I'm so happy that you're happy now and hope that in reading your blog someone can find hope that it CAN and DOES happen... that you CAN love again after enduring a horrendous relationship.

Too many of us simply do not allow for that possibility and it's nice to know that it could exist if the circumstances were right.


Well, this was a nice way to catch up with you!
You don't have to be feeling that way anymore for you to continue to help people through what you've written here.
I'm very happy that your life is so different now! And that is also encouraging to that blogger, I'm sure.


Thank God that you're no longer living with the abuse. Yet your words are there to comfort whoever should find them.

I hope whoever it was gets the help they need.

Laura of Rebellious Thoughts of a Woman

Lori, your telling me--in the midst of my darkness--that you were there and that it is your past, helped me intuit, on some level, that that could be my past and not always my present. And I thank you for your words.

MsDarkstar, the key, I think, is in not letting the abuser keep a hold of our lives even when they are physically out of it. A friend once said that revenge would be lovely, I think that rather than revenge the purging of his presence so that we can have full lives again is crucial.

April, update indeed. I do hope that my words can be as a firefly to someone.

Margaret, the hardest thing about reading her post was that while I may be out of that situation, that is not the case for other people. The cycle of life continues. As I am out of that, someone else is in. As I am a year mourning my father's death, someone else is just entering hers. Life. At least we have each other's experiences and words to make it fuller and richer.


Sometimes it is enough just to understand and be able to say, "You are NOT alone."

Laura of Rebellious Thoughts of a Woman

Rockync, yes, indeed. And, going back to the post on mourning, perhaps it is also good--in the energy of the universe sense--to send out that feeling, as much as one can muster--both for her and for myself.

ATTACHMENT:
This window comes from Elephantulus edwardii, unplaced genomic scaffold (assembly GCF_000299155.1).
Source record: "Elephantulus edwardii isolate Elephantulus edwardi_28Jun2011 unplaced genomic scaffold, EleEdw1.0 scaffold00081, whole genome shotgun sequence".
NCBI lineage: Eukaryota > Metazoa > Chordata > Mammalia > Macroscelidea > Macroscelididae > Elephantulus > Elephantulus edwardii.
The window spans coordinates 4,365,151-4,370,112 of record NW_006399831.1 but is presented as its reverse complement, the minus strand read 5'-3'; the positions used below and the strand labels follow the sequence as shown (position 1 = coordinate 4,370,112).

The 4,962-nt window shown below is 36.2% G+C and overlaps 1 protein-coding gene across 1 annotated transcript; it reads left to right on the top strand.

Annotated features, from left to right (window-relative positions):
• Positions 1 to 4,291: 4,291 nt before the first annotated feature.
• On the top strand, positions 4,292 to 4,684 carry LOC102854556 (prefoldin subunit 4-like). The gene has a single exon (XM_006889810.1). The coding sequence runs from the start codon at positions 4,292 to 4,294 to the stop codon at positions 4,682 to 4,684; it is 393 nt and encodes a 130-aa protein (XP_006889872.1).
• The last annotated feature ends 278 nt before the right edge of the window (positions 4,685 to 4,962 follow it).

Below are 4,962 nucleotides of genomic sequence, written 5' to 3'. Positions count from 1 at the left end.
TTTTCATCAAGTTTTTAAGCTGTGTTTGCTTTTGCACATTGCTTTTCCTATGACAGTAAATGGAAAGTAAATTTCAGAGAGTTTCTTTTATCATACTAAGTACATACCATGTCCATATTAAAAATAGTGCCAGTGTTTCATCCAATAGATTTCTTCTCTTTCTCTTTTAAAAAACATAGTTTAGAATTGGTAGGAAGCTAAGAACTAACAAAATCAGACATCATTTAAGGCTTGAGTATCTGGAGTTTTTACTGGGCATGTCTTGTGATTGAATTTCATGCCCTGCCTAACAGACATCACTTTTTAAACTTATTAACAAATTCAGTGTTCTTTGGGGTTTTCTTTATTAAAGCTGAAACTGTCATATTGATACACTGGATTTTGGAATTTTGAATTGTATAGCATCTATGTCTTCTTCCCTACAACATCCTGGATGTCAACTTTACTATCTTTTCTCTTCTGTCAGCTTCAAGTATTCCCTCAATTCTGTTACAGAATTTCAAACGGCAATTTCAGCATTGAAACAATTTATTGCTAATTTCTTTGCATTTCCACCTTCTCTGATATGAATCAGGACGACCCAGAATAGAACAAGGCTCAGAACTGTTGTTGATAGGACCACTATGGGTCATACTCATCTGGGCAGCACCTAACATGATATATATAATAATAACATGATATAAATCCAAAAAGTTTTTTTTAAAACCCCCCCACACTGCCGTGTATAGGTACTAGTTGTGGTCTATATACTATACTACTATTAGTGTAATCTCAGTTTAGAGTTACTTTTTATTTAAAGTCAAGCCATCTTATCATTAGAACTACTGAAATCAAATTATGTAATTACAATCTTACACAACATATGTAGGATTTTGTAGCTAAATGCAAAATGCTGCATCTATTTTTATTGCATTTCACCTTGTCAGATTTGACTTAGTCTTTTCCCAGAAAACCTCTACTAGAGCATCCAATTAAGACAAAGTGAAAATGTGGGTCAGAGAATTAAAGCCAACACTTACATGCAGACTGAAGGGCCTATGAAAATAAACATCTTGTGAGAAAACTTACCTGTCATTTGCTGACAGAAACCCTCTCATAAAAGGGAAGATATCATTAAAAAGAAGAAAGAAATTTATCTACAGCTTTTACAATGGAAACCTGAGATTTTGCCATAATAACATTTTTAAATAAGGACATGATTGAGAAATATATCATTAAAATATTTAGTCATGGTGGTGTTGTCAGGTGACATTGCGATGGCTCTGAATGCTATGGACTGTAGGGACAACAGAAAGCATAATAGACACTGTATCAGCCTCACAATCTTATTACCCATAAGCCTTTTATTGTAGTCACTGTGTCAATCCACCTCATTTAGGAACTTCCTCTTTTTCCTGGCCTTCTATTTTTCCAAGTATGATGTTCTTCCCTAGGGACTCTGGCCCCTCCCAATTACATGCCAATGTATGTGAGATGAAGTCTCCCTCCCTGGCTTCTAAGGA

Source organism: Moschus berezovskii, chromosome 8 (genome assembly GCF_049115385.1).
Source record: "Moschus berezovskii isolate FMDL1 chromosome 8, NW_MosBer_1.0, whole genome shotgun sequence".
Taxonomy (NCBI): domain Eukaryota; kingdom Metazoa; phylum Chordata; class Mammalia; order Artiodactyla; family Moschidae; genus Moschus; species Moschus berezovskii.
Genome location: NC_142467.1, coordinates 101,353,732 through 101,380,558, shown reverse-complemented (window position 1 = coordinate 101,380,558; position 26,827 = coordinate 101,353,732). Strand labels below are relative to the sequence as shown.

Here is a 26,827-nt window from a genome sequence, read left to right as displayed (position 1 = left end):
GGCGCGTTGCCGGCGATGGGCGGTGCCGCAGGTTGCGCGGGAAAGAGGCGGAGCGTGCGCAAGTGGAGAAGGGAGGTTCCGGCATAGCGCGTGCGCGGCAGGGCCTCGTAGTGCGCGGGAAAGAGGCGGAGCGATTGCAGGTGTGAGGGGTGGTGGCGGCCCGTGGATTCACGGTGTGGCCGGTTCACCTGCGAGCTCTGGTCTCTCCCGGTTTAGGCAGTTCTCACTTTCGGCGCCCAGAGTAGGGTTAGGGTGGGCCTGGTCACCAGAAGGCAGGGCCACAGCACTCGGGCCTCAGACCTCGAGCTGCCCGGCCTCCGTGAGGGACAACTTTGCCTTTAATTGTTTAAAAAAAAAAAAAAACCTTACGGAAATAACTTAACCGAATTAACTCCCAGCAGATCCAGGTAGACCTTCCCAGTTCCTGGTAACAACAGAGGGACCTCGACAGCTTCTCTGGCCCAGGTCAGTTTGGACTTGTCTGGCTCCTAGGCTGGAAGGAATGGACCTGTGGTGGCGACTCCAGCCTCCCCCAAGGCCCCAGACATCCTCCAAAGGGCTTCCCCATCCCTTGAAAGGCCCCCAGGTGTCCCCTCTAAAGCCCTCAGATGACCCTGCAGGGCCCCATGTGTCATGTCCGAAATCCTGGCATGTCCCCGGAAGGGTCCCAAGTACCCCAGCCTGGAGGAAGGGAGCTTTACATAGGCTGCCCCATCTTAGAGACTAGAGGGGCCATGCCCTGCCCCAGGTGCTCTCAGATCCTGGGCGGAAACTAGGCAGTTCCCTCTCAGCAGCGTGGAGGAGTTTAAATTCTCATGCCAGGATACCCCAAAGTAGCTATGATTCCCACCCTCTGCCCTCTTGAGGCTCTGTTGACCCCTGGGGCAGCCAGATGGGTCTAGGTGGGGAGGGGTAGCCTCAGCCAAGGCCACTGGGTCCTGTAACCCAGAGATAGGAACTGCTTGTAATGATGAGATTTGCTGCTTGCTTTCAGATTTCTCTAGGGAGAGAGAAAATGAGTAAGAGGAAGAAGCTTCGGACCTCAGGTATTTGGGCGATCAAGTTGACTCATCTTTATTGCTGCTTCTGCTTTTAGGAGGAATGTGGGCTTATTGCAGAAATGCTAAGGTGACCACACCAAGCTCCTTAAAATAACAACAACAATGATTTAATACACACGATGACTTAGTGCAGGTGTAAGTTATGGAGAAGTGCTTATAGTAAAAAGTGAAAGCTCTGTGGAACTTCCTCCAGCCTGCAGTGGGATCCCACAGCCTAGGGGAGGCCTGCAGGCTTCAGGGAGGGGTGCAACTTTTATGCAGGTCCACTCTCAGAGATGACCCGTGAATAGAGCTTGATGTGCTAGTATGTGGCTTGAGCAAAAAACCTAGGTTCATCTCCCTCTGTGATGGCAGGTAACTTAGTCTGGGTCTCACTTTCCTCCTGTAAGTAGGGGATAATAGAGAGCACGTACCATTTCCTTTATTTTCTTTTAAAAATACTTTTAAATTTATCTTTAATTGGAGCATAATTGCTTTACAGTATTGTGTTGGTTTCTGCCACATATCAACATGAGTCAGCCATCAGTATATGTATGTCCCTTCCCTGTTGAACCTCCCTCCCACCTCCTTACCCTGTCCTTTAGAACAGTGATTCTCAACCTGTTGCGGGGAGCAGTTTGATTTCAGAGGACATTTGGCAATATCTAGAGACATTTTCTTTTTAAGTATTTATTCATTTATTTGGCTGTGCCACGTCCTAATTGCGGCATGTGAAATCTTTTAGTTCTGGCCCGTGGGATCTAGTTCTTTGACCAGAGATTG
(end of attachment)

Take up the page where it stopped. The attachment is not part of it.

Abuse is part of my past? I hope that as the years pass by and my minor children become of age, I can look forward to not having to deal with this injured man again. Leaving him was a blessing and caused many emotions, both positive and negative. I look forward to the day I do not have to deal with him anymore because the kids are grown. That would be the best gift of all.

Laura of Rebellious Thoughts of a Woman

Shewrites4life, thanks for reading my blog and for commenting. I, too, am looking forward to not having to deal with my exman. But every time that I do have to speak to him, and every time that I hear his still nasty tone of voice and attitude, I have a wonderfully bitter moment: bitter that he is still the same but, oh, so wonderful that I am not the same.

All the best to you and your children.

Kellie Jo Holly

Yes, this blocking of pain happened to me to some extent. Like Shewrites4life, I must deal with the ex consistently. Yet the physical distance and my ability to detach hasn't brought with it complete resistance to the memory of abuse. I must tap into that memory on a regular basis as I write blogs on the subject, and part of me is glad to do it because it reminds me to never, ever, allow someone to treat me "that way" again.

However, the memories are more like movies now and less like real-time events. I love my new life. I am grateful that whatever force finally allowed me to leave him worked its magic on me. I left him nearly two years ago.